A tech company needs certain obvious things to be successful – product, sales, and marketing, for example. But in today’s world where the customer rules all, you’ve got to have a secret weapon in order to grow and scale: Customer success.
I spent 14 years building and growing the Customer Success org at Salesforce, followed by 4 years as Slack’s CCO and Global Head of Customer Success, so I’ve seen firsthand the value and growth opportunities a great org can bring. I grew right alongside those teams, and also witnessed what it takes to build a high-performing org from scratch. Here are my answers to four of the most common questions I get about growing and scaling an early stage customer success organization.
1) What are some tactical first steps when building a customer service org from scratch?
Building a customer success org from scratch is tough, and the impulse is to hit the ground running. But customer success means something different at every organization, and the only way to define it at yours is to start getting to know the customers. The concept of agility and partnership with your customers is so important.
As you do that, you also have to plan to scale. And the way to do that is to get a team on the ground. At Slack, I spent my first couple months interviewing candidates; it was important for me to get the key players in place so that they, in turn, could scale and hire. If you can’t get ahead of building that hiring engine, you’re never going to be able to scale. You’ve got to get that layer of leadership in place, so that you could manage up into the executive team and out to the customer, and then manage volume as well.
2) What do you do when there’s a service outage?
Outages are painful for everyone involved, but they can also be incredible opportunities to gain trust with your customers and create a sense of partnership. The first thing – always – is to apologize. You have to show empathy and demonstrate that you understand the impact this outage is having both on their business and on them personally. The people you’re talking to often bet their careers on your technology, so not only is their business being impacted, their reputation is on the line, too. Acknowledging that can go a long way.
Next you’ve got to dig to find out the biggest impact on each customer. As you do that, it’s vital to be transparent about what’s happening on the product side – even if you have to say, “I don’t know what’s going on, but I’m going to stay on the phone with you.” Do what you need to do to keep them from going into panic mode, because in the absence of reassurance or information, they’ll create their own dialogue as to what’s happening. Sometimes your update will have to be: “We don’t have any new information right now,” but even so, it’s important to over communicate.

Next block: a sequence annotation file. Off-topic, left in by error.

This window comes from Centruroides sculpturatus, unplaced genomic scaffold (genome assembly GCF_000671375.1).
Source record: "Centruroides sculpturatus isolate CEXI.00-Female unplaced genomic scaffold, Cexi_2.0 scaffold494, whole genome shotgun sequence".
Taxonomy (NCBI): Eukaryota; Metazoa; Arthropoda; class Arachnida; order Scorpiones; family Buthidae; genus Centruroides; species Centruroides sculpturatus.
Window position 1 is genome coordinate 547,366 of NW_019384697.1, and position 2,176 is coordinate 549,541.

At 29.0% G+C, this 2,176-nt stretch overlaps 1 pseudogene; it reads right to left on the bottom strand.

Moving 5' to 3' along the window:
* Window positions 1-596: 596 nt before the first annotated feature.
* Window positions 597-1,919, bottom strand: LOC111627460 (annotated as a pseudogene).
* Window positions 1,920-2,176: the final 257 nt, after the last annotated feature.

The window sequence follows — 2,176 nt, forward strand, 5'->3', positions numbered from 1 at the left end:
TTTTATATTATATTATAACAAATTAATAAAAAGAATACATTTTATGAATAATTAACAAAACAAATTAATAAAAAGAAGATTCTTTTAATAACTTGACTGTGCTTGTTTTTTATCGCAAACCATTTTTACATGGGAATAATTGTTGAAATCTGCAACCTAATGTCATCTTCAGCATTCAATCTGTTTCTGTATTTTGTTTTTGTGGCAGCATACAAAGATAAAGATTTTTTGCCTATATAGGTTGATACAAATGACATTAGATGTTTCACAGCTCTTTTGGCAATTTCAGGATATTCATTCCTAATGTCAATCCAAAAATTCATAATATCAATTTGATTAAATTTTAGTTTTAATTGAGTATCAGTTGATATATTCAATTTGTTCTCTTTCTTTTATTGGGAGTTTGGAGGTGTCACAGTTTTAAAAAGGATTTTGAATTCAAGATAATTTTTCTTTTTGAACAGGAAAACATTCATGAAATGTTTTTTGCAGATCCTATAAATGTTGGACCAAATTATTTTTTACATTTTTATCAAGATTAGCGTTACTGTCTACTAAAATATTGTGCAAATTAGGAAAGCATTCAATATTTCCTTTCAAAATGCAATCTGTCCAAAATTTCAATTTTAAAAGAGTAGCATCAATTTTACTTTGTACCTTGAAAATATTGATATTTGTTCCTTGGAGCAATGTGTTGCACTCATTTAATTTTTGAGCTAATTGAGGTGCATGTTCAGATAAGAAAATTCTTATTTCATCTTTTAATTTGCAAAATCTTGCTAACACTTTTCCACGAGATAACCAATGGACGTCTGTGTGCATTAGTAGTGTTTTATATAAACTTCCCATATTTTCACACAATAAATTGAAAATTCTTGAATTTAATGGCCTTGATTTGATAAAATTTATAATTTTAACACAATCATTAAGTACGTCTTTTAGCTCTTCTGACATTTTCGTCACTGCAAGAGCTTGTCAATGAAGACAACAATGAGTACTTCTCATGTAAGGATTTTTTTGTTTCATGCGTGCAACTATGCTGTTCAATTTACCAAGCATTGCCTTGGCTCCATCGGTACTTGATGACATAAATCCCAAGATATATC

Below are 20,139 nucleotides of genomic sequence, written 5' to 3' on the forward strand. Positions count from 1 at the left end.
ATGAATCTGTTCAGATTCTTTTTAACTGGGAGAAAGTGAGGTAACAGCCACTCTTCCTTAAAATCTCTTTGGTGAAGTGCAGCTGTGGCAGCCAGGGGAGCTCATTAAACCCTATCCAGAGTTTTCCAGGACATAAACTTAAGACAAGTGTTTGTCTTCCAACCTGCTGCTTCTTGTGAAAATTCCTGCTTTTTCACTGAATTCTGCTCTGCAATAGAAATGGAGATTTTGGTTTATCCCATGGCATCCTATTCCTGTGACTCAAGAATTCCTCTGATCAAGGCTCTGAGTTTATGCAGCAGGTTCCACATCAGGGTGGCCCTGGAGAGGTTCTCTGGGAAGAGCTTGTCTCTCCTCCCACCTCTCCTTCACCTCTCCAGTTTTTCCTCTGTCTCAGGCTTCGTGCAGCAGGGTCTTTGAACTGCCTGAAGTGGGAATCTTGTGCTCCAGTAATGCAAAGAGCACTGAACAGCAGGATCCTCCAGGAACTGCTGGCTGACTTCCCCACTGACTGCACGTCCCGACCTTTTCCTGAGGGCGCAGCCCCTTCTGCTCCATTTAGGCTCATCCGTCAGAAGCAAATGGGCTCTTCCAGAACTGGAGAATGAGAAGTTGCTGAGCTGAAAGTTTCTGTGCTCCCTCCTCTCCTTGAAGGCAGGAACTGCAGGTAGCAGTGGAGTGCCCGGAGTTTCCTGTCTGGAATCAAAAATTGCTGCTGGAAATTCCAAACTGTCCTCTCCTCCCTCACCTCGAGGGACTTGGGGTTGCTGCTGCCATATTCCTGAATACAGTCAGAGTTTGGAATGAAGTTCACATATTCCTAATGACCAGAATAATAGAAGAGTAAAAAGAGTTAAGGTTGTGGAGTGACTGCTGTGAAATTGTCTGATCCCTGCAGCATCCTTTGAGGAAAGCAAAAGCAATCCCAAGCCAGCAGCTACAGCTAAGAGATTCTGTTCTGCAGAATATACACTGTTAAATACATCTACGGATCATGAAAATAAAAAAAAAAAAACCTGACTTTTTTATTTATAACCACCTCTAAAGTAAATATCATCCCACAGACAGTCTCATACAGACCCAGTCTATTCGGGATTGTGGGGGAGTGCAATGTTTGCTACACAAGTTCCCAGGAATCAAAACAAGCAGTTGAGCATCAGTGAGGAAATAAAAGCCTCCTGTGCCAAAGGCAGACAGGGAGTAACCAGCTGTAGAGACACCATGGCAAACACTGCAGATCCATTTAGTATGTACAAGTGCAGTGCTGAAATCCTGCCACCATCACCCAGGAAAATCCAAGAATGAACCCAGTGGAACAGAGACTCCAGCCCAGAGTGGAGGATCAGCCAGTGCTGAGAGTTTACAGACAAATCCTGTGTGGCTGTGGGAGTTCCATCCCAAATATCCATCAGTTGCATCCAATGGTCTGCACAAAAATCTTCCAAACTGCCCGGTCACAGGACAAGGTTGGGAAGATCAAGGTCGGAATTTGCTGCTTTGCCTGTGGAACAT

3) What’s a specific early-stage challenge you’ve experienced and what was the lesson learned?
One thing that comes to mind stems from my time at Salesforce. When we built the customer success org there, we created a “heroic” culture. It was very high touch (we had people that would drop everything to make a customer successful), and we really needed that kind of setup to get us over the early-stage hump. In doing so, though, we also created a dependency on that high-touch model, which doesn’t work as you grow.
In those early days we had a phone number any customer could call to get support – 1-800-NO-SOFTWARE – but this service method wasn’t scalable at all. So we made the decision to get rid of the phone number… yet we’d created a culture that was very dependent on it. We beefed up self service, created one-to-many programs, and added resources and guides, but the change was still incredibly painful.
As you grow, be sure to think through the scaling aspect. You likely need a high-touch model when you start, but be careful about building your program around one touch. At some point, you’ll want to shift to a programmatic setup and offer new help options as needed.
4) Sometimes there’s a product gap and the current product is not quite where the customer wants it to be just yet. How do you respond?
That’s an age-old kind of tension, and most tech companies run into it at some point. The first thing is to understand business value: What are your customers trying to achieve? Many of them go immediately into the how, instead of letting the product and success experts guide them on how to best use the technology based on their goals. There’s often a way to achieve their goals based on the product as it stands.
One of the most important things your customer success team can do is create a tight feedback loop to help identify any gaps. That feedback, in turn, can directly influence the product roadmap. It’s great to involve your product teams in conversations with the customers or create advisory boards that determine, for example, the top three features that would move the needle. Those loops also create a real tightness between the company and customers.
Ready to talk Customer Success?
I love talking Customer Success, sharing experiences, and learning from others. For more information, check out this Customer Success Q&A I did last year with fellow Customer Success junkie Nick Mehta, or feel free to reach out on Twitter with questions.